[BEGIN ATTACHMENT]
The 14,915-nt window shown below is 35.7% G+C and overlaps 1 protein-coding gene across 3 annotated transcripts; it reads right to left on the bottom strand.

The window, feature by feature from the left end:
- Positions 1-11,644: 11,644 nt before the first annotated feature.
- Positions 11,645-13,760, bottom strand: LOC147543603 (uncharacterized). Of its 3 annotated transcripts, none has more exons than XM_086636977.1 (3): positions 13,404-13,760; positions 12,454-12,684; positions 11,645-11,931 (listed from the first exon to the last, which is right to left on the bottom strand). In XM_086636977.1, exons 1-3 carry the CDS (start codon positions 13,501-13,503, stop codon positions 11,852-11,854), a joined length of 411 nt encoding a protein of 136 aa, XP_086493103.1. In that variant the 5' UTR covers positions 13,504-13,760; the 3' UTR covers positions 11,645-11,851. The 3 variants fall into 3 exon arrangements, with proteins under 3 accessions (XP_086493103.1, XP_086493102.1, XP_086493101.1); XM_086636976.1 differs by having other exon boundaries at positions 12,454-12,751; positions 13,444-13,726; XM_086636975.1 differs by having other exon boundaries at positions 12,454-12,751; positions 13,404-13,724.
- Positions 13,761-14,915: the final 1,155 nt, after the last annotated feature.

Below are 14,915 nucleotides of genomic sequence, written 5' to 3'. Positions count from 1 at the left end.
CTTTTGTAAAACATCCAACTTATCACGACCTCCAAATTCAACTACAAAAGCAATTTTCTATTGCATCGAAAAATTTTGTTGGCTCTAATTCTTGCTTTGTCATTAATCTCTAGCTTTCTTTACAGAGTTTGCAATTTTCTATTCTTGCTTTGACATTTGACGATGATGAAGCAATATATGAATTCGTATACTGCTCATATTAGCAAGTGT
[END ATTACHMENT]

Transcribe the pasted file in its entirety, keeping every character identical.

The 14,915-nt window shown below is 35.7% G+C and overlaps 1 protein-coding gene across 3 annotated transcripts; it reads right to left on the bottom strand.

The window, feature by feature from the left end:
- Positions 1-11,644: 11,644 nt before the first annotated feature.
- Positions 11,645-13,760, bottom strand: LOC147543603 (uncharacterized). Of its 3 annotated transcripts, none has more exons than XM_086636977.1 (3): positions 13,404-13,760; positions 12,454-12,684; positions 11,645-11,931 (listed from the first exon to the last, which is right to left on the bottom strand). In XM_086636977.1, exons 1-3 carry the CDS (start codon positions 13,501-13,503, stop codon positions 11,852-11,854), a joined length of 411 nt encoding a protein of 136 aa, XP_086493103.1. In that variant the 5' UTR covers positions 13,504-13,760; the 3' UTR covers positions 11,645-11,851. The 3 variants fall into 3 exon arrangements, with proteins under 3 accessions (XP_086493103.1, XP_086493102.1, XP_086493101.1); XM_086636976.1 differs by having other exon boundaries at positions 12,454-12,751; positions 13,444-13,726; XM_086636975.1 differs by having other exon boundaries at positions 12,454-12,751; positions 13,404-13,724.
- Positions 13,761-14,915: the final 1,155 nt, after the last annotated feature.

Below are 14,915 nucleotides of genomic sequence, written 5' to 3'. Positions count from 1 at the left end.
CTTTTGTAAAACATCCAACTTATCACGACCTCCAAATTCAACTACAAAAGCAATTTTCTATTGCATCGAAAAATTTTGTTGGCTCTAATTCTTGCTTTGTCATTAATCTCTAGCTTTCTTTACAGAGTTTGCAATTTTCTATTCTTGCTTTGACATTTGACGATGATGAAGCAATATATGAATTCGTATACTGCTCATATTAGCAAGTGT